By James Niedzinski
---- — SALEM — Through asphalt, dirt, tight turns and the elements, the Gran Prix of Gloucester has brought cyclists from around the globe to compete in a race around Stage Fort Park.
But the annual race may soon overlook a new waterfront — Salem Willows.
Typically held toward the end of September, the Gran Prix has been in Gloucester since 1999 and has grown from a one-day race of hundreds to a two-day gathering of about 1,000 cyclists — not including spectators, and the racers’ friends and family members.
Now, because of concerns about repairs to Stage Fort Park and other factors, Paul Boudreau, president of the Essex County Velo, the nonprofit group that organizes the race, is looking toward Salem as an alternative site.
“Discussions are ongoing, and we remain optimistic that we can reach an agreement (to keep the race in Gloucester),” Boudreau wrote in an email. “However, given the uncertainty that Gloucester would continue to be a feasible host city, we faced no other choice but to explore options for other potential host cities in the area.”
Boudreau recently met with the Salem Parks and Recreation Commission and has set up more dates to meet with Salem officials.
“There is an interest in the plan, definitely,” Salem Superintendent of Parks and Recreation Karen Partanen said.
She added that officials are concerned with the short time frame, and there are details about parking, restrooms and trash cleanup that have not yet been discussed.
Since the fall of 2012, Gloucester residents and officials have raised concerns about how the repairs to the park are handled, as cyclists leave a mud trail in their wake.
In cyclocross, riders compete on a course of grass, dirt and asphalt, and are required to dismount and run or jump over obstacles at points throughout the race.
Boudreau and other Essex County Velo members met with residents and the Gloucester City Council Planning and Development subcommittee, chaired by Councilor Greg Verga, in January.
At that time, Boudreau addressed concerns about cycling over the Lucy Brown Davis pathway, the dirt and rock path that leads from Stacey Boulevard into Stage Fort Park, as well as the condition in which the park was left.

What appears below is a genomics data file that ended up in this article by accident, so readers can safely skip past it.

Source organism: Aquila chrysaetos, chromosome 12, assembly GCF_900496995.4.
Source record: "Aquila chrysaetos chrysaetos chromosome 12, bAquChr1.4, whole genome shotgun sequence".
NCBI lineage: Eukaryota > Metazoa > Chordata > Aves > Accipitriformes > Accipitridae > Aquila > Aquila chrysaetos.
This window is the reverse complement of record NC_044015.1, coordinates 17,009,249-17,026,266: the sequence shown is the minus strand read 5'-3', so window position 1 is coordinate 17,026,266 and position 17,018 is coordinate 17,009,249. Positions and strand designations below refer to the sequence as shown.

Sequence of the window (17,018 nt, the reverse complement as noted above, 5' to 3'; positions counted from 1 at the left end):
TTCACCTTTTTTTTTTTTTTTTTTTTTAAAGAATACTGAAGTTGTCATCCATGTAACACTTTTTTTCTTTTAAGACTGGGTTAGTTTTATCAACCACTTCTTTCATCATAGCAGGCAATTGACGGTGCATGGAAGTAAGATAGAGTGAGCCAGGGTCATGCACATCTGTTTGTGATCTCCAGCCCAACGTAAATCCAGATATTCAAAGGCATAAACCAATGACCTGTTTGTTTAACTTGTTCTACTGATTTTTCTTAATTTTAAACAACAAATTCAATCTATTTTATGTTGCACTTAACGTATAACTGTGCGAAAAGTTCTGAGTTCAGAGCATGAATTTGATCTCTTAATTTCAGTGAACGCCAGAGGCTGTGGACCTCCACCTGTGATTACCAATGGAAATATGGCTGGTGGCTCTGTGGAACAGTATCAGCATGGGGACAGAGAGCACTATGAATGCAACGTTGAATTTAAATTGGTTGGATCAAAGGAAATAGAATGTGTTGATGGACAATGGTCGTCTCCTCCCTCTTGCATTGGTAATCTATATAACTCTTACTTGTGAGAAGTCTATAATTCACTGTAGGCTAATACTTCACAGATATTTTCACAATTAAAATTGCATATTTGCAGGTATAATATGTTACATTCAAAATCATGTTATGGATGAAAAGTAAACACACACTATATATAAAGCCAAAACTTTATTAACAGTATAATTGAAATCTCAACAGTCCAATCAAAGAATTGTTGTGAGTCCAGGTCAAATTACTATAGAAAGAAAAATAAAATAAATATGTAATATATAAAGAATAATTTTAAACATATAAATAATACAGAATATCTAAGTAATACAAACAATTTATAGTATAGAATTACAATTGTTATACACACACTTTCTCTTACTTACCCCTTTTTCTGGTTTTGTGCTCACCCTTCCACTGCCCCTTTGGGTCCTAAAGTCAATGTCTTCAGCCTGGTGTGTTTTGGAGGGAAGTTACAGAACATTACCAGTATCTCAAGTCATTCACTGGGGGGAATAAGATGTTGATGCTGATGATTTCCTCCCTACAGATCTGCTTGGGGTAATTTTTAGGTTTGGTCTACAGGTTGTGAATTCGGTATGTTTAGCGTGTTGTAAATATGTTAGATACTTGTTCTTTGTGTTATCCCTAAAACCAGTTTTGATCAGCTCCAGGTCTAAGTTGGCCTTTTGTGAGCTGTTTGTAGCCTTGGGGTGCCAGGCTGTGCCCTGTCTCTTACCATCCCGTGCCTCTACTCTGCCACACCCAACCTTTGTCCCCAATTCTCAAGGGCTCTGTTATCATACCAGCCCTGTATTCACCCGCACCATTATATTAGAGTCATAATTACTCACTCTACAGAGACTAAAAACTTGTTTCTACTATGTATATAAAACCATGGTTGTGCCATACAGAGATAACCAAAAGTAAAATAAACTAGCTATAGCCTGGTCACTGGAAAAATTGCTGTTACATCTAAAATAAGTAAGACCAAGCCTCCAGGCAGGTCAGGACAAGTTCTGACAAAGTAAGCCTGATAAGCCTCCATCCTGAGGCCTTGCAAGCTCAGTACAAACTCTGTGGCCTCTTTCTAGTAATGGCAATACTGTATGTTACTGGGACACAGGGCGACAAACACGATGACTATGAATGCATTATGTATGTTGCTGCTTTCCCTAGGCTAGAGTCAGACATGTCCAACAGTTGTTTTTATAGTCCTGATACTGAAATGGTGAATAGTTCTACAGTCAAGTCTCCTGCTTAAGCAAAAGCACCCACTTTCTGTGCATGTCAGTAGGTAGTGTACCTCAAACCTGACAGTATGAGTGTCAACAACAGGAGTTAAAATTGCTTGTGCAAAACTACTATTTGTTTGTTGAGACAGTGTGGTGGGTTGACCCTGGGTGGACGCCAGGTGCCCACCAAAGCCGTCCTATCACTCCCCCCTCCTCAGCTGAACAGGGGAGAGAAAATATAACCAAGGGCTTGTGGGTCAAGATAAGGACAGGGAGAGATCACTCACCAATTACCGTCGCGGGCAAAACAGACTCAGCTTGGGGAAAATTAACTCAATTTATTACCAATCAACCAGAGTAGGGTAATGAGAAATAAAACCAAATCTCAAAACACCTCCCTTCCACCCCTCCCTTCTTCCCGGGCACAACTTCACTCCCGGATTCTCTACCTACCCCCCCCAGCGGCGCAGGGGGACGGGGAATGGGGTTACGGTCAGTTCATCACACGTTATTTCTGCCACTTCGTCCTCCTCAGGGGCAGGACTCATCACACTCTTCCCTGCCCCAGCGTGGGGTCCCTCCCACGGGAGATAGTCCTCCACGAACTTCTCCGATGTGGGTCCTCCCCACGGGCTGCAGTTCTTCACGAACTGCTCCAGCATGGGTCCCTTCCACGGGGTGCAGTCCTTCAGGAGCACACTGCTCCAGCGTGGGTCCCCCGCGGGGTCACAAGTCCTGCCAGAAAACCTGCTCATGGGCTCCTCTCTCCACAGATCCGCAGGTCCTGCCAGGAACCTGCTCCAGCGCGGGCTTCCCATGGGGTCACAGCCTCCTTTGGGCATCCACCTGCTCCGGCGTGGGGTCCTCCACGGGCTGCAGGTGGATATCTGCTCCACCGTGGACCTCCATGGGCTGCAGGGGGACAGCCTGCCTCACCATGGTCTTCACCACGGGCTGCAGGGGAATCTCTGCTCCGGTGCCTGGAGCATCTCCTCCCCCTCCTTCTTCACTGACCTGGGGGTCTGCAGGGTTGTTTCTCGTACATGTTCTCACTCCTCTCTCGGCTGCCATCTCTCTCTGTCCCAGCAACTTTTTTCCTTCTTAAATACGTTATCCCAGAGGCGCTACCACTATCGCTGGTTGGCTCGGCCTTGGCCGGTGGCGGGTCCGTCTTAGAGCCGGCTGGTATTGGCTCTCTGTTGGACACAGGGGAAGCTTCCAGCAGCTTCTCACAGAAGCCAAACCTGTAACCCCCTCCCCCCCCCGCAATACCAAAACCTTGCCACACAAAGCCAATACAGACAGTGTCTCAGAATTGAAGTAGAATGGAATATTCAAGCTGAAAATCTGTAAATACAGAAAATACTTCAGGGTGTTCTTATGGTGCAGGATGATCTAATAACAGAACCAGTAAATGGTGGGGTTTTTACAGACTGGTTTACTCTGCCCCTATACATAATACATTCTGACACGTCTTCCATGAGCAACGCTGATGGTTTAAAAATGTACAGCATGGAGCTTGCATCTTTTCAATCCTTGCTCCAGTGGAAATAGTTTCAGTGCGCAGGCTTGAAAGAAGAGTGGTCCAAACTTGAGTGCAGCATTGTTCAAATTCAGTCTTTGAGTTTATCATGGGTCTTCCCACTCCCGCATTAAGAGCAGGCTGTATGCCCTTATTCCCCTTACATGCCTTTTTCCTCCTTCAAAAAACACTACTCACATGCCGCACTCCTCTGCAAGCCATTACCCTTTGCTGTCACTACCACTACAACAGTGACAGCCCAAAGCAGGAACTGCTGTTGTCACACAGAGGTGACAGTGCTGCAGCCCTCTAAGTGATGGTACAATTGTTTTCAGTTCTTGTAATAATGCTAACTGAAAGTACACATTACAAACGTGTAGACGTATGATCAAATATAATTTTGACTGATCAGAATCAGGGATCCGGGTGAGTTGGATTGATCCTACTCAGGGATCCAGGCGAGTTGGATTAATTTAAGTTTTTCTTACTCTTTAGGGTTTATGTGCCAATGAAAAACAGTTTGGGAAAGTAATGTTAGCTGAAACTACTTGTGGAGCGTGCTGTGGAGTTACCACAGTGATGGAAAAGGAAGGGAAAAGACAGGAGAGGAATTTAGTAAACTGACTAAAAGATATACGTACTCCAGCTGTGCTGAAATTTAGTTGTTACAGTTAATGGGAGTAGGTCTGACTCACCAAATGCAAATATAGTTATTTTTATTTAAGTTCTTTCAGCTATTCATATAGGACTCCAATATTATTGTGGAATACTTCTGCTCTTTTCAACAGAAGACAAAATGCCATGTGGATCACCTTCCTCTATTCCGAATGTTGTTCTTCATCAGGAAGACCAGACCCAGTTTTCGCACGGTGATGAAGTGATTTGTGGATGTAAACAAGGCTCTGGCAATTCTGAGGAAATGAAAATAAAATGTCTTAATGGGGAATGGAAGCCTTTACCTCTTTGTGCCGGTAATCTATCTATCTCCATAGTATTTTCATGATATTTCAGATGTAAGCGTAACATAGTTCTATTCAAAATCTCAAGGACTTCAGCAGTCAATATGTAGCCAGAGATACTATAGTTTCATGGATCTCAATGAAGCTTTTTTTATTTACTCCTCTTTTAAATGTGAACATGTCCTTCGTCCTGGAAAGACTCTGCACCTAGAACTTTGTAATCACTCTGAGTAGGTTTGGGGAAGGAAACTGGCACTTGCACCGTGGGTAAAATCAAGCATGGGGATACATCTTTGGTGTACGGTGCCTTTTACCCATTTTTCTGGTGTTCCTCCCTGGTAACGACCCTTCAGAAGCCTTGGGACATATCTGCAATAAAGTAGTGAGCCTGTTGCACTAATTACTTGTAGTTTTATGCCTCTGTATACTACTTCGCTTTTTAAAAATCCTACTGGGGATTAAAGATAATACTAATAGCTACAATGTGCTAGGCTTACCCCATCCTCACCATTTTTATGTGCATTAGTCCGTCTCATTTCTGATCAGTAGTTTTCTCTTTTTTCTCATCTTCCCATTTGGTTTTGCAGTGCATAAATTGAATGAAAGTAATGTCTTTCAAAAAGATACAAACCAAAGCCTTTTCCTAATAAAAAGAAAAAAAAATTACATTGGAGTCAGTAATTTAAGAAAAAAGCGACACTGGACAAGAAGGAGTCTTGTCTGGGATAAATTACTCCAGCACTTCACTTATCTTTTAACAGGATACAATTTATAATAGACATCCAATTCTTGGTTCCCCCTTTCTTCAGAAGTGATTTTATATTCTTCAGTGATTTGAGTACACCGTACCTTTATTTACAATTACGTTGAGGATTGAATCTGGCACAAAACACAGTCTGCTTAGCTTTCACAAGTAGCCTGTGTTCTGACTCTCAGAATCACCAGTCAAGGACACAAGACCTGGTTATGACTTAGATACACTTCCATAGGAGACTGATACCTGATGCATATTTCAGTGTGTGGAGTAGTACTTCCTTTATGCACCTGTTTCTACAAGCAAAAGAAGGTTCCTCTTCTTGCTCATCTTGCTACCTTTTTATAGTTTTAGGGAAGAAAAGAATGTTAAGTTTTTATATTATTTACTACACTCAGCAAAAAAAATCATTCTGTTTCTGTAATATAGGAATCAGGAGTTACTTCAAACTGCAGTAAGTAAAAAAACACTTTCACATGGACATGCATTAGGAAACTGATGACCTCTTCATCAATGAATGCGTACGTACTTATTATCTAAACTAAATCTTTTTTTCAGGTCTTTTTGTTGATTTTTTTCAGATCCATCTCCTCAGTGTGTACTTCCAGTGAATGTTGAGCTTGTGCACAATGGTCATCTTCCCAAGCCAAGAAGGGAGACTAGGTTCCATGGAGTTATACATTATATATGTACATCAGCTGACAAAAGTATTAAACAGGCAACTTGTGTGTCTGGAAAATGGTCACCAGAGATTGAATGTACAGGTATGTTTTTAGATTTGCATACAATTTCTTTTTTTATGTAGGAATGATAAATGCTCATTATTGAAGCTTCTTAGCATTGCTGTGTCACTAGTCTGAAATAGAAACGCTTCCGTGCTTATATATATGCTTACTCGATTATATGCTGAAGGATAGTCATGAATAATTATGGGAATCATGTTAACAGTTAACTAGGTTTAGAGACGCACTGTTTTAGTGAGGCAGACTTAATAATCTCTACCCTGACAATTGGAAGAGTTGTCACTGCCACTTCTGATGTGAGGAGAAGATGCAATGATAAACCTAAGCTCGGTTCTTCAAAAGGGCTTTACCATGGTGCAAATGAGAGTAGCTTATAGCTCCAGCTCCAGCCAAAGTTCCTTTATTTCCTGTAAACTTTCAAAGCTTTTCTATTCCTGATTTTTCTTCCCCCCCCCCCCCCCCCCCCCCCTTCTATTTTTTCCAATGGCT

Boudreau proposed smoothing over the pathway and adding stone dust.
Work done to Stage Fort Park after the race ends includes using a Bobcat rake, seeding, spreading loam and placing hay bales around the dirt and gravel path.
“It was not very impressive, the condition they left the field,” Verga said.
Verga said other minor issues raised were the amount of commentary during the race itself and the lack of accessibility to the park during the race; but said those problems could be solved with better signage and more communication.
In a report issued to city officials earlier this year, Boudreau stated the Gran Prix of Gloucester is not unique; that other events such as the Boston Marathon and the Charles Regatta also close off public spaces.
Verga said he would keep an open mind in having the race in Gloucester, as long as Stage Fort Park sees repairs in a timely fashion and race-goers respect certain areas of the park.
“The bottom line is I’m not going to bend over backwards and beg them to come,” Verga said.
Despite concerns, Boudreau cited the race’s economic benefit to Gloucester.
“Based on a Bentley University economic impact study, roughly 40 percent of participants stay in the Cape Ann region during the race weekend,” he wrote.
The report also included positive recommendations from various local inns and motels. The Gran Prix generates more than $20,000 between fees and other expenditures in the city; a portion of that is used to repair the park, according to the report.
After all the bills are paid, money also goes toward local charities such as the Gloucester Writer’s Center, although the net revenue measures in the hundreds, not thousands, of dollars, according to the minutes of the Planning and Development Committee.
As to post-race conditions, “we have identified a few ruts in the (Sam Parisi baseball field) outeld that require attention,” the January report states. “However, our measurements show that the majority of the track is as smooth as the unused portions of the field.”
Verga said he was contacted by officials in Salem to better understand the effects of the race. If the Gran Prix moves to Salem, it would be the first bike race hosted at Salem Willows, according to parks and recreation superintendent Partanen.
In Gloucester, Boudreau met with the Special Event Advisory Committee in May, and more recently met with a number of officials during a site visit of Stage Fort Park. But race organizers have not yet approached the Council’s Planning and Development subcommittee about holding the event in Gloucester.
“In the race’s 14 years, we have strived to be mindful, cooperative community partners and are dedicated to building upon the relationship with the city,” Boudreau’s email states. “However, if the Gloucester venue is not a viable location, we will be forced to seek an alternative site that meets the standards that racers have come to expect from this event.”